On Monday, Aug. 20, 2012, the Princeton Review announced BYU was the most stone-cold sober school in the country yet again — the 15th straight year.
The last time the school wasn't the No. 1 stone-cold sober school was in 1998, making it the longest reigning champion.
University spokesman Todd Hollingshead said he hopes the reign continues for several years.
He said students probably will celebrate by stocking up on root beer and chocolate milk.
As BYU's antithesis, West Virginia University claimed the title of top party school for the second time in six years. In fact, West Virginia was the No. 1 party school in 1997, 2007 and now in 2013. It's been among the top 20 party schools 12 times in the 21 years the rankings have been published, according to the Associated Press.
The annual rankings are based on a survey given by the Princeton Review to 122,000 college students at 377 of the nation's top universities. Survey answers determine the fates of the schools on the 62 lists created by the Review.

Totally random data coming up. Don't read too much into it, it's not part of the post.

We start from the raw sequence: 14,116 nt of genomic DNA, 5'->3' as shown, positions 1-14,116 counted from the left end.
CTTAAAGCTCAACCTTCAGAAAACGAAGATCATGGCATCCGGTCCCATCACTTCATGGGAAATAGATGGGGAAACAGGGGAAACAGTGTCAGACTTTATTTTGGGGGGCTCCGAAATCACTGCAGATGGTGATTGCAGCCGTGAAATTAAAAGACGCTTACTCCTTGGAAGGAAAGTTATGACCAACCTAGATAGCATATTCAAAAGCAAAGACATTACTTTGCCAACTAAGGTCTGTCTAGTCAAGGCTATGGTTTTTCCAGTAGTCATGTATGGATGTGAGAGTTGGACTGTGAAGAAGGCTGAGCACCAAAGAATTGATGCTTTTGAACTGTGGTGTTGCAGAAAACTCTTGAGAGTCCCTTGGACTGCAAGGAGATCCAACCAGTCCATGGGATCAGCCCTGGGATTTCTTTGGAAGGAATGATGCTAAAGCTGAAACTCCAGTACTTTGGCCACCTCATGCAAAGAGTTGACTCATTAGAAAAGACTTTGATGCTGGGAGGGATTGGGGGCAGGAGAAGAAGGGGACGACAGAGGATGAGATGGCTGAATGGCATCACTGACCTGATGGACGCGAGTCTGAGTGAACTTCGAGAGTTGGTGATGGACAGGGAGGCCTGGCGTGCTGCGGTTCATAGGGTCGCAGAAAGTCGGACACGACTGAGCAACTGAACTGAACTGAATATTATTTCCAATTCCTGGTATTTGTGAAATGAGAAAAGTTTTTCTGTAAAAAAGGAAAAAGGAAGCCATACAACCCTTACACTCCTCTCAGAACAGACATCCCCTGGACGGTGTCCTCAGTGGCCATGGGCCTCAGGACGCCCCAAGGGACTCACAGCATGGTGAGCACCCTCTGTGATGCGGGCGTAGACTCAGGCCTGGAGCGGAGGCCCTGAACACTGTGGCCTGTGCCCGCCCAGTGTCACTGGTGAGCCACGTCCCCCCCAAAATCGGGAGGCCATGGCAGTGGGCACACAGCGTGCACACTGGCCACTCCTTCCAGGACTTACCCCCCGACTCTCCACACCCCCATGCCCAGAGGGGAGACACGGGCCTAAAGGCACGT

The stone-cold sober and party school lists were determined based on student responses to questions about the level of alcohol and drug use on campus, the amount of time spent outside of class and the popularity of sororities and fraternities.
As BYU bans sororities and fraternities and the school's honor code bans the use of alcohol and drugs, the school is nearly guaranteed to rank high on the stone-cold sober lists.
The label has even become a source of pride for many students, alumni and donors.